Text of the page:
Haryana: Local graduates take school back to kids who online classes left behind

Haryana: Local graduates take school back to kids who online classes left behind


GURUGRAM: The lessons have started again, not on a smartphone screen but in courtyards, rooftops, community centres – anywhere students can easily gather in small batches and sit wide apart to maintain social distancing.
The teacher isn’t from their school, but a friendly neighbourhood face who understands their problems well. Five months after lockdowns began because of the Covid-19 pandemic and classrooms shifted online, thousands of kids in Nuh who couldn’t access the virtual classes are now seeing the classroom return to them, one batch at a time.

The administration in Nuh and the Haryana education department have started enrolling graduates as education ambassadors to teach students after finding that nearly three-fourth of the nearly 1 lakh students enrolled in its schools were missing digital classes. The reasons varied: poor internet connectivity, no access to a smartphone or a laptop and not having a TV set at home.

Called siksha doots (education ambassadors), the local youths are voluntarily teaching kids in their respective villages by setting up community classrooms. Among them is Tarjuma Khan. The 21-year-old was finding it difficult to accept that parents of girls in her village Khadela were contemplating pulling their daughters out of school when classes were no longer taking place. When her former teacher told her about the administration’s initiative to set up mohalla pathshalas, she did not think twice.
“This will help both me and the students. I’ll not only get the first-hand experience in teaching the government syllabus, but will also prevent children in my village from dropping out. This is a matter of pride for me. I am not taking any money for this, I just want to change the image of my district,” said Tarjuma, who set up a classroom in the house on Monday.
Currently, 140 education ambassadors have set up classrooms in 62 villages in the district. Encouraged by the response, the administration is planning to expand the initiative to other districts as well.
“Initially, we had started community classes with the teachers available with us. But that was hardly enough to take the drive across to other villages. That is when we came with the idea of siksha doots. Local graduates with basic knowledge of the major subjects were identified and persuaded to participate in the drive,” said Anup Singh Jhakkar, the newly-appointed district education officer.
Uphill task
When schools had to be shut down because of the lockdown in March, the administration was faced with a challenge to provide education to children in Mewat (now Nuh), found to be one of the most backward by Niti Aayog in 2018. Ensure students could access online classes through smartphones, EduSat or local TV channels was an uphill task.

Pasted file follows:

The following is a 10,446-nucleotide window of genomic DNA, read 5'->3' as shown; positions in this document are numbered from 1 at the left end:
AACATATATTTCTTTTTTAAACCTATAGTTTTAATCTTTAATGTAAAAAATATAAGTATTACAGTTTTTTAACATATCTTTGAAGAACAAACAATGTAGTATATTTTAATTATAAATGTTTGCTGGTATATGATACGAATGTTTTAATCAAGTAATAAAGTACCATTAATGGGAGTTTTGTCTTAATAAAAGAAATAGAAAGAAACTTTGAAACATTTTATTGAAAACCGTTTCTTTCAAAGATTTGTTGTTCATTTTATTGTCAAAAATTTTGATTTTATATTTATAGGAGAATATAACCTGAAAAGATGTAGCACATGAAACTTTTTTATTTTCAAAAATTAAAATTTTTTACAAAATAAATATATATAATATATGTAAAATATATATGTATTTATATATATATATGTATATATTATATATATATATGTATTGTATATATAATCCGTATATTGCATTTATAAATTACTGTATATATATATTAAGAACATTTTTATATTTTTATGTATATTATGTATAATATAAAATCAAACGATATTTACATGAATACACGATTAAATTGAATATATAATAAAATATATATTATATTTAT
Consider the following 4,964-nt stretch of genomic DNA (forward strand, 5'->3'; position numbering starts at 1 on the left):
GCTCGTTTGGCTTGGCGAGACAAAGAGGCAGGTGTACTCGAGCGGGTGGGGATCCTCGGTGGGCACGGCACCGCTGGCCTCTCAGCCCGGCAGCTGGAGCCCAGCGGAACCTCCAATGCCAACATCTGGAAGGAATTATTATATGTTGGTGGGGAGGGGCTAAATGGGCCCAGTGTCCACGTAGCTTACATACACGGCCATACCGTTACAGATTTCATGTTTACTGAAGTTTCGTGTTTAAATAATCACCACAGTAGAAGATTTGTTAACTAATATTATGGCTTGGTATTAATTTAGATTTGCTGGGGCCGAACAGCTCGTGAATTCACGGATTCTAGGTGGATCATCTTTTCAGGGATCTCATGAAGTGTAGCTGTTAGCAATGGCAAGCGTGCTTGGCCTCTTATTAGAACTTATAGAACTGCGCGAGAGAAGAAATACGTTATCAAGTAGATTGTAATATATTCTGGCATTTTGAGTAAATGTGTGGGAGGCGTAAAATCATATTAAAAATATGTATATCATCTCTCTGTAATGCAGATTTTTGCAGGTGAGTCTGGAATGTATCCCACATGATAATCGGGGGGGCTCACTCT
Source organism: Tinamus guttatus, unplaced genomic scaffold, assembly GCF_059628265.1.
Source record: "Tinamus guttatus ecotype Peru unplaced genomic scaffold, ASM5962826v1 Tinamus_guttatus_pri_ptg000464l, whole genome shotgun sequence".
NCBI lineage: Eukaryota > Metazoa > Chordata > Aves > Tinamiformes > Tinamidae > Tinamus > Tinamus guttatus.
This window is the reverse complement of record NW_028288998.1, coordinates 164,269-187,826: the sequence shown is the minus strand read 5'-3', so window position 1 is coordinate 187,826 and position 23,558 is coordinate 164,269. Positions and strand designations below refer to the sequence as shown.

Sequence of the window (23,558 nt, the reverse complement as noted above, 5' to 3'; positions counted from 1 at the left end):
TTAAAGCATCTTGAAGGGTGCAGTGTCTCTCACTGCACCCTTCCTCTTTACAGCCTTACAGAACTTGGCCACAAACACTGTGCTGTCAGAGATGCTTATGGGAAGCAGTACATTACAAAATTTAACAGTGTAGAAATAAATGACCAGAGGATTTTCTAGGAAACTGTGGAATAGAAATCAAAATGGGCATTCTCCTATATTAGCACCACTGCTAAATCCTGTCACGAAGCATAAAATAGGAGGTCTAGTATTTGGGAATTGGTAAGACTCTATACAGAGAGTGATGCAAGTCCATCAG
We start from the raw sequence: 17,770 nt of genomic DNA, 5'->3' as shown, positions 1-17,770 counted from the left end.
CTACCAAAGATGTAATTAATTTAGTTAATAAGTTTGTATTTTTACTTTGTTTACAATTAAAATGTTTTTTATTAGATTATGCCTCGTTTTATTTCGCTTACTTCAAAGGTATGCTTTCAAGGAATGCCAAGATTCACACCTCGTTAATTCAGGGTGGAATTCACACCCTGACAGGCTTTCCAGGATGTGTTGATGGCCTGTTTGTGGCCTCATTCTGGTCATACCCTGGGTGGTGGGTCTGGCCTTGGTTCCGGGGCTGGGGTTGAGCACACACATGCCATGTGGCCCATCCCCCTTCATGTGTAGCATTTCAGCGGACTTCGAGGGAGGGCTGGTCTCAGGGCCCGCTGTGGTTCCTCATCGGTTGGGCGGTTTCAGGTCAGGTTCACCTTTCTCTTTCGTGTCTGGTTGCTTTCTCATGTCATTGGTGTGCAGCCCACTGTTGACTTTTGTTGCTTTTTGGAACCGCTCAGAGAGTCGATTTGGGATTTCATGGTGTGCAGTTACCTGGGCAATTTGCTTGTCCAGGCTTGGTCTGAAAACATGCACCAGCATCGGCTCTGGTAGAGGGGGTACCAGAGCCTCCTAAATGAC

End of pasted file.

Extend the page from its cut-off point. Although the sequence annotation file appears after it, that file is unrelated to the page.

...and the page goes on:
That’s where the administration hit an infrastructure hurdle. According to an internal survey, nearly 70% of over 1 lakh students in classes I to VIII did not have TV sets, smartphones, or access to the internet. Moreover, teachers were in short supply — around 50% of the 9,083 sanctioned posts were vacant.
As uncertainty prevailed over the reopening of schools, the situation turned alarming as students were found helping parents in farms or just loitering around. Only a few with smartphones were catching up with the new mode of education.
“In secondary and high schools, we have 588 teachers, which is 885 short of the total vacancies. With such resources, it was difficult for us to open learning centres in all villages where physical distance and other safety protocols could be followed. Community participation was the only way out,” Jhakar said.
It was in July that the district education officer directed the government teachers to reach out to villagers and seek their help in setting up mohalla pathshalas. The initial idea was to bring students back to the classroom mode.
The teachers drafted in a few college-going youths to help them in the process. While the teachers took classes, the youths helped the village kids in revising fundamentals like multiplication, general knowledge, and English and Hindi grammar. In many villages, temples and mosques were turned into classrooms with lessons being imparted over loudspeakers.
Guarding against Covid
But there were concerns. One of them was to ensure Covid stayed out of the classrooms. “We had thought this through. These community classes have children from the locality itself. In case somebody gets infected, we can trace them easily and contain the areas,” Jhakar said.
Officials said the education department was aiming to cover at least half of the 1 lakh students enrolled in schools. The daily timetable and details of lessons to be taught are being uploaded by the head office in Chandigarh and shared with the education ambassadors. These local youths get one day to prepare their lectures.
However, a visit to these pathshalas highlighted the need for more skilled youths. Parents of students welcomed the initiative but said the quality of lectures needs to improve.
“It’s a great effort indeed. But the department should ensure that all these youths are properly skilled. Teaching is not easy. Many of these graduates are not good at English. So, they need to be trained to ensure the quality of education,” said Mohammed Yonus of Ghasera village.
The education department, however, said groups have been formed on WhatsApp and other social media platforms to monitor the outcome of these classes on a daily basis. Besides taking classes, the siksha doots are also being asked to counsel students and bust myths around Covid-19.



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